As Gov. Rick Snyder marks the days until his final year in office becomes overshadowed by the 2018 elections, he spent much of this week talking about environmental issues.
On Wednesday, Snyder announced a new multi-state partnership to further combat the threat of Asian carp entering the Great Lakes. On Thursday, he proposed a $110 million-per-year initiative to replace outdated and lead-laden drinking water pipes. And today, he proposed two new steps to improve the rate of recycling across Michigan.
Is Snyder going green? If so, he’s not likely to get much love from the environmental community, which has clashed with him repeatedly. At the same time, conservative Republicans in the Legislature believe he is too accommodating to the state’s environmentalists.
Sen. Tom Casperson, the Upper Peninsula Republican who chairs the Senate Natural Resources Committee, told Bridge Magazine for a story published this week that he believes Snyder is too cozy with environmentalists who successfully push a “radical” Department of Environmental Quality (DEQ) agenda at the expense of business.
“I wish he’d be a little more neutral, and not take everything they say verbatim,” said Casperson, whose family’s background is in the log-hauling industry.
Snyder’s office pushed back: “The governor has always made a point to listen to and take input from everyone at the table, on every side of an issue.”
Clearly, his lieutenant governor, Brian Calley, could use some help in his campaign bid for governor regarding environmental protection and perhaps the term-limited Snyder is hoping some of this week’s new plans will rub off onto his favored successor. The Flint water crisis still hangs around the governor’s neck like a lead anchor.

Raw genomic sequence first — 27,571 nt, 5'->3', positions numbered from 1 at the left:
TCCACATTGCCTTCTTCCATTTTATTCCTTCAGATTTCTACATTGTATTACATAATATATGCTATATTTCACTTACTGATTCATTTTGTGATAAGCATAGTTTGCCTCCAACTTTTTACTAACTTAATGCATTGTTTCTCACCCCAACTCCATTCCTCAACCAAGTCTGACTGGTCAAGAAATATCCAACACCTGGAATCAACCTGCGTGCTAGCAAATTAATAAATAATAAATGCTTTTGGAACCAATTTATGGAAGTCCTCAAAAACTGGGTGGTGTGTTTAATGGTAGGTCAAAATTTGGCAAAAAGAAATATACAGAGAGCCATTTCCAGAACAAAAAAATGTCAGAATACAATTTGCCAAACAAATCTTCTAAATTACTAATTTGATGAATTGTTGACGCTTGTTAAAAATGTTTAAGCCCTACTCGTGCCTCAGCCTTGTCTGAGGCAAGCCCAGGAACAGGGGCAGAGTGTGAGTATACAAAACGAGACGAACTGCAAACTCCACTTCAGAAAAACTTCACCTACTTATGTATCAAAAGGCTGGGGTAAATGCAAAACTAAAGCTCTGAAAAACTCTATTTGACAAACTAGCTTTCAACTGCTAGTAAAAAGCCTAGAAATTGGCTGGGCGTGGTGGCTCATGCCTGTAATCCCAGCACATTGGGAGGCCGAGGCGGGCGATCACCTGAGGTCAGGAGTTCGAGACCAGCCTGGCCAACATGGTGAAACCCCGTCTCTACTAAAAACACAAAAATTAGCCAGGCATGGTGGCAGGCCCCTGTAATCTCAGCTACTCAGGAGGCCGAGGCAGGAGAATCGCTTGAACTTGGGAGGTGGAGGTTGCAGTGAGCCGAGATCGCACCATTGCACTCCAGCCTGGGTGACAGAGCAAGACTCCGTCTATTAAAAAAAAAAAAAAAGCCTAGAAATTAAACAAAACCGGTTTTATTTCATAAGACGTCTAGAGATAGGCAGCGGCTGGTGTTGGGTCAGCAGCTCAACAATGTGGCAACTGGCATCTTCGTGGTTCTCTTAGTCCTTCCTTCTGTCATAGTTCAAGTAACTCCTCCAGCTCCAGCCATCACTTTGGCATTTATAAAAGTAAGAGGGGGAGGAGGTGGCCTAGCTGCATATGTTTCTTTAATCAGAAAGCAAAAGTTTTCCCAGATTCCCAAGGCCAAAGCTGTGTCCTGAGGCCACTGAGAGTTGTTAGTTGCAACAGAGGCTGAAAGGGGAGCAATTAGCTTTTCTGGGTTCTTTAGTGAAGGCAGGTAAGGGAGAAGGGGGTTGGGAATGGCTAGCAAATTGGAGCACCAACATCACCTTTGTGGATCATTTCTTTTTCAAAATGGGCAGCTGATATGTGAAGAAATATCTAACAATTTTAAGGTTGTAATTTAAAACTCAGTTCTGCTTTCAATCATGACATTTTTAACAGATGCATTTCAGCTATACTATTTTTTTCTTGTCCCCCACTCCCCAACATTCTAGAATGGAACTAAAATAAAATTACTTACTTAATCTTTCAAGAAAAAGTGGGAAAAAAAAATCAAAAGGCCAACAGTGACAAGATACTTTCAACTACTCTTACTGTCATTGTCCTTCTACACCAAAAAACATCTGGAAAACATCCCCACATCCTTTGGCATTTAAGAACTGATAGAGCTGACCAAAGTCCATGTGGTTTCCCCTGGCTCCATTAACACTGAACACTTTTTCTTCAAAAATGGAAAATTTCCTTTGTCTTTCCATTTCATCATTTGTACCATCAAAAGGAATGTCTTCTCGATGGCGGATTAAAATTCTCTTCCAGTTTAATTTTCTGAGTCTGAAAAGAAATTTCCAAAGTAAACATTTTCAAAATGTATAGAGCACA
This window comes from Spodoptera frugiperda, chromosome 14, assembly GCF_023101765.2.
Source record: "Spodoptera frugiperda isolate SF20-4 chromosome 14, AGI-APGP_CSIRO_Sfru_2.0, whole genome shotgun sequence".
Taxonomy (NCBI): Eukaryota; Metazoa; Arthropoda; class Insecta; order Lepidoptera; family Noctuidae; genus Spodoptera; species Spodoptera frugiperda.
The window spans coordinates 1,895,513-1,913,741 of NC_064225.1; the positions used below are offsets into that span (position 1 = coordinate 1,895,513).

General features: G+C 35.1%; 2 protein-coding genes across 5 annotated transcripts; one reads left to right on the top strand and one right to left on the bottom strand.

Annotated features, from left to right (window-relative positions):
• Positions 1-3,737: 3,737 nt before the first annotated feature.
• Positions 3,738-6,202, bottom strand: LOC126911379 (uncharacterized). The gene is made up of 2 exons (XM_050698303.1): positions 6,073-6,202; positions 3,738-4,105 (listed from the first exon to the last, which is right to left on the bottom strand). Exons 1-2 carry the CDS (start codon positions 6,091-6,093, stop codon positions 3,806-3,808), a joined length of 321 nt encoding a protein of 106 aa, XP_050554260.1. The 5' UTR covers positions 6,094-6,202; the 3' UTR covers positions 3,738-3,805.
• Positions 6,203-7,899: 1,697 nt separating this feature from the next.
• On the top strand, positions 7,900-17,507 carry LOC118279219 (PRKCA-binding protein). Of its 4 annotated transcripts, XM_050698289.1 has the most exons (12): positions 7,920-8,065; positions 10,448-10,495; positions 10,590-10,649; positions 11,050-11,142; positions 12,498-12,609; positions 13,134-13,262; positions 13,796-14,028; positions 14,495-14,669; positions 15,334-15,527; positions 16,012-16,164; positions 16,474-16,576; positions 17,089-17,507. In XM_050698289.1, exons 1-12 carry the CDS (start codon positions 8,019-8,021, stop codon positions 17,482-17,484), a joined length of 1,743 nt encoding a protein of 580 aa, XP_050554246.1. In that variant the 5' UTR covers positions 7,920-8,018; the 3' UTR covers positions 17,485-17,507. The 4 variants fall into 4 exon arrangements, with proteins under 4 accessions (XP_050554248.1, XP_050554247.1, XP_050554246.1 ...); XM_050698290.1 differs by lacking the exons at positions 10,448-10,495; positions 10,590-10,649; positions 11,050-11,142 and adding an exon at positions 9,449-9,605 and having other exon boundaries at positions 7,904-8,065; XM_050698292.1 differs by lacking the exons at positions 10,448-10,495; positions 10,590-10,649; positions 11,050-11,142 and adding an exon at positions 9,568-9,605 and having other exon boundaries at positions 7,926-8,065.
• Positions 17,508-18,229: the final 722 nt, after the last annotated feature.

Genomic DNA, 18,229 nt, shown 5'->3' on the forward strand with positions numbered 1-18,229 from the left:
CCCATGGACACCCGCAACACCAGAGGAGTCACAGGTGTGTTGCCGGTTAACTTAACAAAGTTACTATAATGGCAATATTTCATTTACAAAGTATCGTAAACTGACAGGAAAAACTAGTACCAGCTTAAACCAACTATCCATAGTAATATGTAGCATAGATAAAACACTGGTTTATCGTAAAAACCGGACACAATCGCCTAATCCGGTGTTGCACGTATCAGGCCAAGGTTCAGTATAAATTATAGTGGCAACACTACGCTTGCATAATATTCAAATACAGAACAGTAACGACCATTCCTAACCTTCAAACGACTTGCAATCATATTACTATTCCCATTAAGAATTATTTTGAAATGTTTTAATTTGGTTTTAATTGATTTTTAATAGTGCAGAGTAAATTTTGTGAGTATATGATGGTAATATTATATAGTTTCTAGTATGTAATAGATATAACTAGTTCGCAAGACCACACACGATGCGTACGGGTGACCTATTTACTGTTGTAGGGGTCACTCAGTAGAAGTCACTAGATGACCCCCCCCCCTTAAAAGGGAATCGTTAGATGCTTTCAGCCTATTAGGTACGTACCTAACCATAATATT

Snyder seems to be all-in on ambitious plans to dramatically improve the state’s “recycling infrastructure.” It’s a basic issue that everyone understands, though few realize that Michigan’s track record on recycling is remarkably bad:
- Only 15 percent of the state’s waste is recycled, far below the national average of 35 percent. The Snyder administration’s long-term goal, obviously with the help of the next governor, is to triple that level to 45 percent.
- Less than half of Michigan counties offer convenient access to recycling. Snyder’s DEQ seeks to gradually provide recycling in all 83 counties.
- The state’s landfill dumping fee charged to waste haulers is a mere 36 cents per ton while other Great Lakes states such as Wisconsin, Ohio and Pennsylvania have levies that are more than 10 times that amount. Those fees help fund recycling programs while serving as an incentive for individuals and businesses to recycle. The details are a bit murky but it appears that the governor believes the state fee should jump to $4.75 per ton.
Earlier today Snyder issued an executive directive that will require on-site recycling services within one year at all facilities owned or leased by state government. Currently, about two-thirds of all locations comply.
Snyder also launched a new program to assist manufacturers with buying and selling recycled materials. The reason is obvious: An estimated $368 million of industrial materials that can be recycled are dumped into Michigan landfills annually.
Under the “Re:Source” program, the Michigan Economic Development Corporation (MEDC) will assist manufacturers with the logistics of adding recycled materials such as paper, metal, glass and plastic into their production process.
It’s entirely unclear how much any of this will please his environmentalist detractors or irritate his fellow Republicans in Lansing, but one environmental group issued a rather glowing endorsement of the plan to upgrade water infrastructure, even though it was a rather modest proposal.
The Michigan Environmental Council (MEC), which has criticized the governor routinely, called the initiative an “important step forward.”
“We welcome Governor Snyder’s proposal and commend his leadership in addressing a long-simmering need,” said Chris Kolb, MEC president.
That should have put a smile on Snyder’s face. If just for one day.